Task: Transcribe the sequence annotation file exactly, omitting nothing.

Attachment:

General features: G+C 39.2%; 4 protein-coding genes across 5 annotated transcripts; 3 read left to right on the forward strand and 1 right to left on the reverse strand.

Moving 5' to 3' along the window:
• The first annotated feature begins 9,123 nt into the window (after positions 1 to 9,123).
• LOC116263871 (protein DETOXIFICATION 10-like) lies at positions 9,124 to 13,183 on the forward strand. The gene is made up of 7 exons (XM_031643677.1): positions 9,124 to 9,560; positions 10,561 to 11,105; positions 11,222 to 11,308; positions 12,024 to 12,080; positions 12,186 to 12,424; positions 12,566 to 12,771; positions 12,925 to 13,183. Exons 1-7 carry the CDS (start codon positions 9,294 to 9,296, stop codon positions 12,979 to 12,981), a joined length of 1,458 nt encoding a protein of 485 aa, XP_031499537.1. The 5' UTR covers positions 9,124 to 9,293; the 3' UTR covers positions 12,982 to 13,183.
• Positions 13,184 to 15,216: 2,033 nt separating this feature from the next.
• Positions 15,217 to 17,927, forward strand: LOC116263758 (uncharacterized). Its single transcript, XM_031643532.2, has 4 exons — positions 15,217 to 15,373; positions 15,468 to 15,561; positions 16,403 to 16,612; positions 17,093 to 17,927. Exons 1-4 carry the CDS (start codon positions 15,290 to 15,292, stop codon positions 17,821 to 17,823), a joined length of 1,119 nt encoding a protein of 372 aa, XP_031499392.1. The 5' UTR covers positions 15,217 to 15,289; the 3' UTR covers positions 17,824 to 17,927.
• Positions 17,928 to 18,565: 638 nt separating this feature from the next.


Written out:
General features: G+C 39.2%; 4 protein-coding genes across 5 annotated transcripts; 3 read left to right on the forward strand and 1 right to left on the reverse strand.

Moving 5' to 3' along the window:
• The first annotated feature begins 9,123 nt into the window (after positions 1 to 9,123).
• LOC116263871 (protein DETOXIFICATION 10-like) lies at positions 9,124 to 13,183 on the forward strand. The gene is made up of 7 exons (XM_031643677.1): positions 9,124 to 9,560; positions 10,561 to 11,105; positions 11,222 to 11,308; positions 12,024 to 12,080; positions 12,186 to 12,424; positions 12,566 to 12,771; positions 12,925 to 13,183. Exons 1-7 carry the CDS (start codon positions 9,294 to 9,296, stop codon positions 12,979 to 12,981), a joined length of 1,458 nt encoding a protein of 485 aa, XP_031499537.1. The 5' UTR covers positions 9,124 to 9,293; the 3' UTR covers positions 12,982 to 13,183.
• Positions 13,184 to 15,216: 2,033 nt separating this feature from the next.
• Positions 15,217 to 17,927, forward strand: LOC116263758 (uncharacterized). Its single transcript, XM_031643532.2, has 4 exons — positions 15,217 to 15,373; positions 15,468 to 15,561; positions 16,403 to 16,612; positions 17,093 to 17,927. Exons 1-4 carry the CDS (start codon positions 15,290 to 15,292, stop codon positions 17,821 to 17,823), a joined length of 1,119 nt encoding a protein of 372 aa, XP_031499392.1. The 5' UTR covers positions 15,217 to 15,289; the 3' UTR covers positions 17,824 to 17,927.
• Positions 17,928 to 18,565: 638 nt separating this feature from the next.